Reducing hospitalisation in early-phase schizophrenia
How to train staff to offer long-acting injectable (LAI) medication in ways that enhance patient acceptance

Professor John Kane

Setting the scene, Professor Kane said it is proven that medication is effective in preventing relapse in early-phase schizophrenia,1,2 but that many patients do not take oral medication as prescribed, and their treating physicians are unaware of this.3,4 Further, inadequate adherence is a major contributor to patients experiencing relapse or rehospitalisation5–7 with evidence suggesting that relapses worsen outcomes and prognosis.8,9

Professor Kane said that even with early-intervention services comprising of individual therapy, guided psychopharmacology, family psychoeducation and therapy, and supported education and employment, 1 in 3 patients will still relapse and be hospitalised.10 Patients are at risk of experiencing disease progression after each relapse,7 and their response rates to medication can be reduced or delayed.11

Evidence suggests that patients treated with an LAI antipsychotic have a lower risk of hospitalisation compared with those prescribed the oral formulation of the same drug.12,13

Barriers to LAI use

Despite a strong rationale for using LAIs in early-phase schizophrenia, Professor Kane said there were multiple barriers to their use. Some examples he gave included:14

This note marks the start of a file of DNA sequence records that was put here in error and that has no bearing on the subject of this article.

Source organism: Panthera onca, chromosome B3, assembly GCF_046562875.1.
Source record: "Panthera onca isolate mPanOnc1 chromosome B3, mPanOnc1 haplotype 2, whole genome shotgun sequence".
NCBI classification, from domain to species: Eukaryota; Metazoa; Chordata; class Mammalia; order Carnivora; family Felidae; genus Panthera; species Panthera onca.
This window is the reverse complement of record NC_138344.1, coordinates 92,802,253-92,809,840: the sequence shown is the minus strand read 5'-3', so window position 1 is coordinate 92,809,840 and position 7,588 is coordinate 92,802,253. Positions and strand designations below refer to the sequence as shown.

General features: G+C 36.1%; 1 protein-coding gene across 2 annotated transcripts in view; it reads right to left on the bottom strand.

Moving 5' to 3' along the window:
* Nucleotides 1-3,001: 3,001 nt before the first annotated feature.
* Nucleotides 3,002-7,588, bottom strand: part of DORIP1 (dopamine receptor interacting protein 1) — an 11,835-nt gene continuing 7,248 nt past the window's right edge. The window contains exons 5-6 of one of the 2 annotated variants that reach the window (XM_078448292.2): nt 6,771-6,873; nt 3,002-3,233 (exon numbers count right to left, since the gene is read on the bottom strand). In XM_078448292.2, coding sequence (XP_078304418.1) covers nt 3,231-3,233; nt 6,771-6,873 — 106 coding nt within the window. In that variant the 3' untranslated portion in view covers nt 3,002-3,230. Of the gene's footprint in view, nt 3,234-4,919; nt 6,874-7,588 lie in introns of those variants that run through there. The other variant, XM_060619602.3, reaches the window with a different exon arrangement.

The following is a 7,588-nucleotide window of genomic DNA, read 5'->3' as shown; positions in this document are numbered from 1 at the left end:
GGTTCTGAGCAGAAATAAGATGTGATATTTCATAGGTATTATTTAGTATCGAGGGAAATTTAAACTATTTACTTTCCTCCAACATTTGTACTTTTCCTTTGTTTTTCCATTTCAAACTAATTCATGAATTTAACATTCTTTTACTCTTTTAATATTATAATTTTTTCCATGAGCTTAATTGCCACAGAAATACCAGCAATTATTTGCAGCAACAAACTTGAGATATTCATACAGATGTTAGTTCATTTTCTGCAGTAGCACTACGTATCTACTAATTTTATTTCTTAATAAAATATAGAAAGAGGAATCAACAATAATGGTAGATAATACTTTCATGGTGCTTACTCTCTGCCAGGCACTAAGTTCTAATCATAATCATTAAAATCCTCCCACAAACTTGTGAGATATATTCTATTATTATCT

• Clinician overestimation of patients’ adherence
  • Bias against injections as being invasive, punitive or painful
  • Belief that offering LAIs implies the clinician does not trust the patient
  • Insufficient involvement of family members
  • Inadequate training in effective shared decision-making approaches and anticipating/answering frequently asked questions
  • Belief that LAIs are an inappropriate treatment choice

Professor Kane said knowing how to present LAI treatment as a compelling option is critical, and that enquiring ‘how do you feel about having injections/shots?’ is likely to have a negative outcome compared with starting by explaining the benefits of the treatment modality.15 He stressed the need for education and training of the entire treatment team, as well as the patient and their family and support network.16

The treatment model

Professor Kane suggested that there is an opportunity from a patient’s first episode to tell them that after tolerability has been assessed with an oral antipsychotic they’ll switch to a long-acting formulation because ‘this is the way we treat your illness’. He said that emphasis of the positive reasons for LAI treatment, such as not having to remember to take the medication, no misunderstandings about dose strengths, confidentiality, and supporting the person’s goals, is key, as is enlisting the support of family members and others. 

Professor Kane advocated the GAIN model,17 which involves Goal setting, Action planning, Initiating treatment, and Nurturing motivation. The GAIN model was applied throughout the Prevention of Relapse in Schizophrenia (PRELAPSE) study: a multicentre, cluster-randomised clinical trial that aimed to understand the acceptability of treatment with LAIs in patients with early-phase or first-episode schizophrenia and to determine if encouraging the use of an LAI antipsychotic delays the time to first psychiatric hospitalisation compared with clinician’s choice of treatment.1,16